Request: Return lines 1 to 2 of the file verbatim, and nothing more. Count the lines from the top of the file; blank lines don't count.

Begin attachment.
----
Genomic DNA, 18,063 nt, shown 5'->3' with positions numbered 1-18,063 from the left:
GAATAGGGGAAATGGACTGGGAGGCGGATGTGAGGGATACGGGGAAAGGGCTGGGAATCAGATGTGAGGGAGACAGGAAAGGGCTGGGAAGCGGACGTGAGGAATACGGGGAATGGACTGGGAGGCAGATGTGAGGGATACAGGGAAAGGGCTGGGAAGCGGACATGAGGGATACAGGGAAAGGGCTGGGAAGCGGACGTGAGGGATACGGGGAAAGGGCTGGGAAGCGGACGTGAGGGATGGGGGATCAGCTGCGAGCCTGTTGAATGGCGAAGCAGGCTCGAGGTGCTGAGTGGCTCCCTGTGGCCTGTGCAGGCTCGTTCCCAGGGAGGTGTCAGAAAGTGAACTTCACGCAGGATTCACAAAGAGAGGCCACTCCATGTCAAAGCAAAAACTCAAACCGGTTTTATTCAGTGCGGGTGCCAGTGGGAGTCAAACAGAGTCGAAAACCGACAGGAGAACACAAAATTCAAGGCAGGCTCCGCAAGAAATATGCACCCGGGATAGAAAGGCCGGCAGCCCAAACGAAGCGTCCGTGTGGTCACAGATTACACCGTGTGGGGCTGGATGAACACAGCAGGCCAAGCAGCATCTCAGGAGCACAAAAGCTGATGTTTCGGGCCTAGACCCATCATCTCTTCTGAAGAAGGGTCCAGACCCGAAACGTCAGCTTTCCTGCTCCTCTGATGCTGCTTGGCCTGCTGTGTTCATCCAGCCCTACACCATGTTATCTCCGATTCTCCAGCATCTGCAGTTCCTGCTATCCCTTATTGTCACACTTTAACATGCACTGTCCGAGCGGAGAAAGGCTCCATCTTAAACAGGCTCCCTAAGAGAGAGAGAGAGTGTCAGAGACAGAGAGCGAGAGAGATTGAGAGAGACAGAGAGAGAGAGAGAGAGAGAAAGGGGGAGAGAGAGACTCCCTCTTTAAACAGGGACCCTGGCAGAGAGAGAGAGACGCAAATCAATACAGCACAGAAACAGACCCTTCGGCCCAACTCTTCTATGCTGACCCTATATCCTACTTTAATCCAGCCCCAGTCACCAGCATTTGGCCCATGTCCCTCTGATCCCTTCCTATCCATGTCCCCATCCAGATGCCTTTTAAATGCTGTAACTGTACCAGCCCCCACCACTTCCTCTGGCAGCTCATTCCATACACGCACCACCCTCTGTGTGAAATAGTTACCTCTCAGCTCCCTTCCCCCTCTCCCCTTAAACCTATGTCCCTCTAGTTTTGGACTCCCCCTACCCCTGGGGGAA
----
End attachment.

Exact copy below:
Genomic DNA, 18,063 nt, shown 5'->3' with positions numbered 1-18,063 from the left:
GAATAGGGGAAATGGACTGGGAGGCGGATGTGAGGGATACGGGGAAAGGGCTGGGAATCAGATGTGAGGGAGACAGGAAAGGGCTGGGAAGCGGACGTGAGGAATACGGGGAATGGACTGGGAGGCAGATGTGAGGGATACAGGGAAAGGGCTGGGAAGCGGACATGAGGGATACAGGGAAAGGGCTGGGAAGCGGACGTGAGGGATACGGGGAAAGGGCTGGGAAGCGGACGTGAGGGATGGGGGATCAGCTGCGAGCCTGTTGAATGGCGAAGCAGGCTCGAGGTGCTGAGTGGCTCCCTGTGGCCTGTGCAGGCTCGTTCCCAGGGAGGTGTCAGAAAGTGAACTTCACGCAGGATTCACAAAGAGAGGCCACTCCATGTCAAAGCAAAAACTCAAACCGGTTTTATTCAGTGCGGGTGCCAGTGGGAGTCAAACAGAGTCGAAAACCGACAGGAGAACACAAAATTCAAGGCAGGCTCCGCAAGAAATATGCACCCGGGATAGAAAGGCCGGCAGCCCAAACGAAGCGTCCGTGTGGTCACAGATTACACCGTGTGGGGCTGGATGAACACAGCAGGCCAAGCAGCATCTCAGGAGCACAAAAGCTGATGTTTCGGGCCTAGACCCATCATCTCTTCTGAAGAAGGGTCCAGACCCGAAACGTCAGCTTTCCTGCTCCTCTGATGCTGCTTGGCCTGCTGTGTTCATCCAGCCCTACACCATGTTATCTCCGATTCTCCAGCATCTGCAGTTCCTGCTATCCCTTATTGTCACACTTTAACATGCACTGTCCGAGCGGAGAAAGGCTCCATCTTAAACAGGCTCCCTAAGAGAGAGAGAGAGTGTCAGAGACAGAGAGCGAGAGAGATTGAGAGAGACAGAGAGAGAGAGAGAGAGAGAAAGGGGGAGAGAGAGACTCCCTCTTTAAACAGGGACCCTGGCAGAGAGAGAGAGACGCAAATCAATACAGCACAGAAACAGACCCTTCGGCCCAACTCTTCTATGCTGACCCTATATCCTACTTTAATCCAGCCCCAGTCACCAGCATTTGGCCCATGTCCCTCTGATCCCTTCCTATCCATGTCCCCATCCAGATGCCTTTTAAATGCTGTAACTGTACCAGCCCCCACCACTTCCTCTGGCAGCTCATTCCATACACGCACCACCCTCTGTGTGAAATAGTTACCTCTCAGCTCCCTTCCCCCTCTCCCCTTAAACCTATGTCCCTCTAGTTTTGGACTCCCCCTACCCCTGGGGGAA